Settlers, Regurgitated

By | 1 February 2012

Victoria’s first settlers were whalers as well
as prostitutes. They were hale, they drank
ale. They were whalewrights, sexwrights –
they were Whites. They ate a lot of pasta
too – well before the Italians put in an appearance.
They didn’t call it pasta, they called it boiled
hay. The famous hay-twirlers of that time
have unforch been forgotten, their names deimagined.
By the way, citizens, to give them the retrospective
respect they so often misreceived in their
day, were often waylaid by hayrides heading
to sexpots to prosecute a beached whale for
trespassing. There were lists of such carryons
and possibilities: if you could read and they
could write. The punning laws were the most
like a minefield, to keep in mind. Requirements
and avoidances, speeches and acts: regarding
choir mints, or boy dances, peaches under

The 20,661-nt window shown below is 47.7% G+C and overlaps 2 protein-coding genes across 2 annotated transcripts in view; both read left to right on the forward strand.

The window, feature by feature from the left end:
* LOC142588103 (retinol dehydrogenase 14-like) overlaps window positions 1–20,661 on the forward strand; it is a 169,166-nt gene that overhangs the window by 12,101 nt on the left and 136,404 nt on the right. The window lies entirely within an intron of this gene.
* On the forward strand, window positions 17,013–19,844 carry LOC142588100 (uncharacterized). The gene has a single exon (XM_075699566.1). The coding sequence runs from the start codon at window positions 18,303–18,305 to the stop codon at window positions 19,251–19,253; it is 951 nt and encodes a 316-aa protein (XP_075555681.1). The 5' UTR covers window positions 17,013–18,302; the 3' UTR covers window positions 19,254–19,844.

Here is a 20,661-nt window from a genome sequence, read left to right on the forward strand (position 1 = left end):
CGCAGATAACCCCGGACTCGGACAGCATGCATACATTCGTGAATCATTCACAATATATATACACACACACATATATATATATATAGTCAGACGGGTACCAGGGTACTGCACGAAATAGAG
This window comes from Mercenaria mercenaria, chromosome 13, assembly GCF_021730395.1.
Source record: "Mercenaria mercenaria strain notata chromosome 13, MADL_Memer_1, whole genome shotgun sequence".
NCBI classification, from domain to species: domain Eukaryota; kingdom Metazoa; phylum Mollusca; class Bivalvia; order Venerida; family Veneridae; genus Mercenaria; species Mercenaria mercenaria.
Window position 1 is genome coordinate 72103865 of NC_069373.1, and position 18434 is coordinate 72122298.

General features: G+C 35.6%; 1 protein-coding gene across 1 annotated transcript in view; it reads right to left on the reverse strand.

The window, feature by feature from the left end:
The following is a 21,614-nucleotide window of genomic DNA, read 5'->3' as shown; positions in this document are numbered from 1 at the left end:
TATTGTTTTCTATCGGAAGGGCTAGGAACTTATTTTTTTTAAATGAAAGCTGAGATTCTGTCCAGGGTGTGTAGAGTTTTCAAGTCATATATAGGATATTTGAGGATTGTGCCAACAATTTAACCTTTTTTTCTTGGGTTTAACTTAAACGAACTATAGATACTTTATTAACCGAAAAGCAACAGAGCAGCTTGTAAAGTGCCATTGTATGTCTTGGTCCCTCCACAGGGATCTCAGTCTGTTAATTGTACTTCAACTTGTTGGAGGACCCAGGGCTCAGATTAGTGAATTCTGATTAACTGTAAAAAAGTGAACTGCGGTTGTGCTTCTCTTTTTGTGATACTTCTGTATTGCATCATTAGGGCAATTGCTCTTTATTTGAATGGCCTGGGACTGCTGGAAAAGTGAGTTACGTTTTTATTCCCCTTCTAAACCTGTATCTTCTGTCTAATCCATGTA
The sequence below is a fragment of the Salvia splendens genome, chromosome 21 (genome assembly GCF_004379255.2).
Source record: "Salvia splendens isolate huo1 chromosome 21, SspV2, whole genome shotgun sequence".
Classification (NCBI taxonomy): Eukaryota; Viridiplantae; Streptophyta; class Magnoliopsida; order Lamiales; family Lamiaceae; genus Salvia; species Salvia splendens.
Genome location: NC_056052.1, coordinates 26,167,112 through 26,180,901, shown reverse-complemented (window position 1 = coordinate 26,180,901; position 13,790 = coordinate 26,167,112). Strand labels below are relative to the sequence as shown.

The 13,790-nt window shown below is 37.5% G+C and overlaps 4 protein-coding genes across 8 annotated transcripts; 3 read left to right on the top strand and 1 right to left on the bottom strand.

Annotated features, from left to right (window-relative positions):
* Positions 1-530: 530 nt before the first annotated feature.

the axe. Our most senior writers were born
out of this malaise. You might substitute
scenic and or mayonnaise at this point – but
don’t hurt yourself – and don’t fall – history
isn’t worth it. We had a septic tank once,
but who has them or wants to hear about
them now, when society is so shit-free? How
they produced any progeny escapes me like
a three-footed convict, that is, awkwardly,
that is, confusingly, with so much seafaring
and the unreliability of work. The big stations
where the trains never came. Where they
were forced to invite the black milkman and
the black mailman in in order to enjoy company.
The settlers used to receive a lot of Aboriginal
people back then when wages were more
conceptual (as they’re becoming again). There’s
something about this narrative that doesn’t
make sense! It’s like the old days when the
fruit from the sheep got mixed in with the
sultanas: I think I’ve been talking about New
South Wales half the time – and that’s the
most actionable law in the book.

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